In our last blog post, we provided you with a general overview of some of the peculiarities of the payment program in SAP. This time round, we are going to look at things in more detail and have prepared 3 data analyses that you can use to audit the payment program in SAP.
But before we get started with performing an audit of individual payment runs or segregation of duties conflicts in the payment program, we will first take a look at the SAP tables in which you can find information about the payment program.
Important payment program tables in SAP
The payment program basically revolves around the tables that start with REGU* for regulation and can be broken down as follows:
- REGUA Change of payment proposals: user and time
- REGUH Settlement data from payment program
- REGUP Processed items from payment program
- REGUPO Line item status before the “n”th change
- REGUPW Tax information per tax type / FI line item in payment run
- REGUS Accounts blocked by payment proposal
- REGUT TemSe – Administration Data
- REGUTA Paying Company Codes for DME Files
- REGUV Control records for the payment program
This looks like a lot of information, but for the following analyses only parts of the tables are needed. Essentially, it is in the REGUH, REGUP, and REGUV tables where the main action takes place. More general information about the payment run can be found in the REGUH table, such as the run date (LAUFD field) or the additional identification feature (LAUFI field). REGUV contains a lot of interesting information, such as whether a payment proposal has been processed or whether a payment proposal was created at all. Table REGUP is somewhat more detailed with regard to the details of documents. Here you can find, for example, the document number, document date, amount and much more.
Auditing the payment proposal
In our last blog post, we already mentioned that the execution of a payment proposal is optional and can be repeated as often as desired. It can also be easily deleted from the SAP system, making it difficult or impossible to audit changes to released payment proposals under certain circumstances. The situation is different when a change has been made. This can easily be seen in the REGUV table. In this context, the XVORB field serves as an indicator as to whether a proposal has been processed or not. Without evaluating written approvals of the payment proposal, we now already have a good indication as to whether a payment proposal has been examined or not. If there is an "X" in the field, it has been changed.
The test is therefore very simple. The fastest method is probably by using the transaction "SE16" or "SE16N".
The data for the input mask is then:
Field Name: Indicator: Proposal run edited, option: equal to, from value: '' (empty)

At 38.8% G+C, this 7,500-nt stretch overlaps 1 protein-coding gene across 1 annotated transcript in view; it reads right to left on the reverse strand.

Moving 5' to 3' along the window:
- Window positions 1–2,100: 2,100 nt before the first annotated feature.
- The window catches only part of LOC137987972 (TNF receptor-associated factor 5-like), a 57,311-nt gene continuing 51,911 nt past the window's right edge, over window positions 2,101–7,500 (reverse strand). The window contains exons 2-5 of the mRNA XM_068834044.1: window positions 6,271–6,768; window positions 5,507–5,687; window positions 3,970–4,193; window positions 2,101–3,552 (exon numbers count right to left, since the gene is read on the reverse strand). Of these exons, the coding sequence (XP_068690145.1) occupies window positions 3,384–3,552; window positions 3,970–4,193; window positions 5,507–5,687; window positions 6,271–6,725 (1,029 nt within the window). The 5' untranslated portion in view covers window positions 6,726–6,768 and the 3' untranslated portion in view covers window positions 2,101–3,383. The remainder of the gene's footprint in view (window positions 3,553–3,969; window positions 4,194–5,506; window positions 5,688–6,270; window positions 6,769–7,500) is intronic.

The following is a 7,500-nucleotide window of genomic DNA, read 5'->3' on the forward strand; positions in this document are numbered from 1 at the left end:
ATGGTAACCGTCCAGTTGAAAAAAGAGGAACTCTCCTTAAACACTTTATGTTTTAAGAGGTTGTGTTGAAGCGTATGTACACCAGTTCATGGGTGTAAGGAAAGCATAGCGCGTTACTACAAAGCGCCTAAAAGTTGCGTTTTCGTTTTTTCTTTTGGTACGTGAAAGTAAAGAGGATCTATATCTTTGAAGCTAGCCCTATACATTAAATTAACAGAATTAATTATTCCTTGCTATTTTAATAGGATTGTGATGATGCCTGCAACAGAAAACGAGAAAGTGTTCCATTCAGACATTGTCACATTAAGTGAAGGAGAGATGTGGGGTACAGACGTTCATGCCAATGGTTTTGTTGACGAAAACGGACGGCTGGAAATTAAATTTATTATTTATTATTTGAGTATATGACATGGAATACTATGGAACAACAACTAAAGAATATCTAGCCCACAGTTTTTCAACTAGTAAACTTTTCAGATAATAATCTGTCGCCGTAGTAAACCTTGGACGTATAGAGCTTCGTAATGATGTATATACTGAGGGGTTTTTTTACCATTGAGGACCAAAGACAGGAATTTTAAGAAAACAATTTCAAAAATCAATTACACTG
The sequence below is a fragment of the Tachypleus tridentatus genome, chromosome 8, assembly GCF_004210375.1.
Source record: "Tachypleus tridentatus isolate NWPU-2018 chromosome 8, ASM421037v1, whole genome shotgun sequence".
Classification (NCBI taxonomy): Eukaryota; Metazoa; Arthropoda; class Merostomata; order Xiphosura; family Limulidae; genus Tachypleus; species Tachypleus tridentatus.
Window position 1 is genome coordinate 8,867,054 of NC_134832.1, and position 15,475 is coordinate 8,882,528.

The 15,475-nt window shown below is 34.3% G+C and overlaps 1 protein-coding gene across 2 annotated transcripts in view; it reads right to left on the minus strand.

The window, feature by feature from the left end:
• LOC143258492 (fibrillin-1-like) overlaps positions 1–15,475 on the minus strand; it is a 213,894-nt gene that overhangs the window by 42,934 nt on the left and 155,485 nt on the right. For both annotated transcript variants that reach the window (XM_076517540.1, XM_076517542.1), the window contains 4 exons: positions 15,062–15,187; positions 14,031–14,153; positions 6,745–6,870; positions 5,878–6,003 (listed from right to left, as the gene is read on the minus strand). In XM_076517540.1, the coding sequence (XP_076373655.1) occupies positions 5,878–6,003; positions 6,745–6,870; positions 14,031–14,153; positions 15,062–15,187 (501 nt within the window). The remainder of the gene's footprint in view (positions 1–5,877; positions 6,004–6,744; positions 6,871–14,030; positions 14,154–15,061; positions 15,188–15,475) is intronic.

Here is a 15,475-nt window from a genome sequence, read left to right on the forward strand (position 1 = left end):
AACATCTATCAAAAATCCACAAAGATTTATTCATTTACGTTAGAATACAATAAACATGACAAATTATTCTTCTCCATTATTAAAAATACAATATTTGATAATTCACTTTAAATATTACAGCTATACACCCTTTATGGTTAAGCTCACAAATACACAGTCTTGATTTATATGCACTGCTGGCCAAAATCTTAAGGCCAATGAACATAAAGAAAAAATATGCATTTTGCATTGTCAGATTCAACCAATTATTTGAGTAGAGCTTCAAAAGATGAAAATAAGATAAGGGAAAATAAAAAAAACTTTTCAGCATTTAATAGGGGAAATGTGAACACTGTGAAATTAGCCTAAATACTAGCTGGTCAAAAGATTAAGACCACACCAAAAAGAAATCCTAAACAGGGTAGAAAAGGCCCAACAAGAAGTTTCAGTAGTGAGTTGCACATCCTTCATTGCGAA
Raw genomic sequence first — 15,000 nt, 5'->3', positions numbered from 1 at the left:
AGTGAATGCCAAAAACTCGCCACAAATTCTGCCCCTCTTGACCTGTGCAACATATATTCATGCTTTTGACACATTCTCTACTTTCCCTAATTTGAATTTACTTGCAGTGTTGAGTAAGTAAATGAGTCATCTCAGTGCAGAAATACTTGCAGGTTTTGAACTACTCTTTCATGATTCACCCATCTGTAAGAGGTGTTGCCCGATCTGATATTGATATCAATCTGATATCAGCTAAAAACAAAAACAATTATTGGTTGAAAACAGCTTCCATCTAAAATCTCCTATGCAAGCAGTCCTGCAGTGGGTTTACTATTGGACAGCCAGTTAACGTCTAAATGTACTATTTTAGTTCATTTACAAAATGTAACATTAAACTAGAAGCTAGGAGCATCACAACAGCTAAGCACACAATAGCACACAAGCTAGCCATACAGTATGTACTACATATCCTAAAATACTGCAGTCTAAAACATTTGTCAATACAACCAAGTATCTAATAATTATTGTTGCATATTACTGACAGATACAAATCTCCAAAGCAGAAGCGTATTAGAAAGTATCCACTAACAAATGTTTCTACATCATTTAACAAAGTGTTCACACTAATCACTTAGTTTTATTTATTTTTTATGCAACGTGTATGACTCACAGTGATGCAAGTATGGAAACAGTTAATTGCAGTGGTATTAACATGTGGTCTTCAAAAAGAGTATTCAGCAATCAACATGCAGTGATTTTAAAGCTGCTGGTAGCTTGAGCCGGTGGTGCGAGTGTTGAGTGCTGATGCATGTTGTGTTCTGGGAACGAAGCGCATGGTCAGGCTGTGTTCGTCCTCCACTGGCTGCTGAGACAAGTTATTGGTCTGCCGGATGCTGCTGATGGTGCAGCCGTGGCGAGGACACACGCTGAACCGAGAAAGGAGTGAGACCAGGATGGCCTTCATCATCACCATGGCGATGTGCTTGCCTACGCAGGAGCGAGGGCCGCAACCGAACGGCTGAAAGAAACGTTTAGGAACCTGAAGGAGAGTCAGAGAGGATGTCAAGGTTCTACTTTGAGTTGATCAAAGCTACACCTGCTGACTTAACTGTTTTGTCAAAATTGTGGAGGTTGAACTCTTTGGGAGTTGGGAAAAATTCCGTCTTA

By clicking on "F8" or the clock, we then obtain as a result all payment runs for which the proposal run was not processed. This list may be very large for some of you. It would therefore be advisable at this point to carry out a detailed examination of those payment proposals which contain a large number of payments made. Because the probability that none had to be processed for many payments is significantly lower.
Non-existent payment proposal
But what if no payment proposal has been executed at all? Then it follows that it wouldn’t have been possible for any to have been processed either. This is exactly the question we are going to address next. The necessary information is also to be found in the REGUV table in the XVORE field.
Once again, it is quick to run the check. To do this, we again use the transaction "SE16" or "SE16N" with the following input mask:
Field Name: Indicator: Proposal run carried out, option: equal, from value: '' (empty)
Field Name: Indicator: Production run carried out, option: equal, from-value: 'X'
The second selection (production run carried out) limits the result set to only all those payment runs that were actually executed. In the resulting list of results, you now have to check why no payment proposal was created. There may be a simple reason for this, in which case the audit can be completed quite quickly. For example, it is conceivable that only a small number of payments have been settled and the audit has already been carried out manually in advance.
Back to the roots: Segregation of Duties conflicts in the Payment Program
Segregation of duties conflicts always hold a certain potential for fraudulent actions. Especially in the area of payments, you should always take a closer look, because the outflow of liquidity can be faster than you expect. To make the audit a little easier to perform, I have created an SQL query (tested on HANA). To use the query in SAP, call up the "DBACOCKPIT" transaction and navigate to "SQL Editor" via "Diagnostics":
The result is a quick and clear list of all document pairs that have a separation of duties conflict (where the user name (USNAM) is the same and the transactions conflict with each other (FB01 - Post document and F110 - Automatic payment transactions). Cancellations are also excluded (STBLG=''). However, this procedure only finds conflicts that follow on from each other directly in the process. In zap Audit, conflicts are also found where further activities lie between the posting of a document and automatic payment; for example, when an invoice is subsequently changed.
An analysis of various separation of duties conflicts is already built into zap Audit, so that the SAP tables are automatically analyzed and you, as an auditor, only have to follow up on the findings. In this way, we provide you with support in performing your audit so you can concentrate on what is most important: doing the audit itself! So why not try zap Audit for free? Just contact us to get started: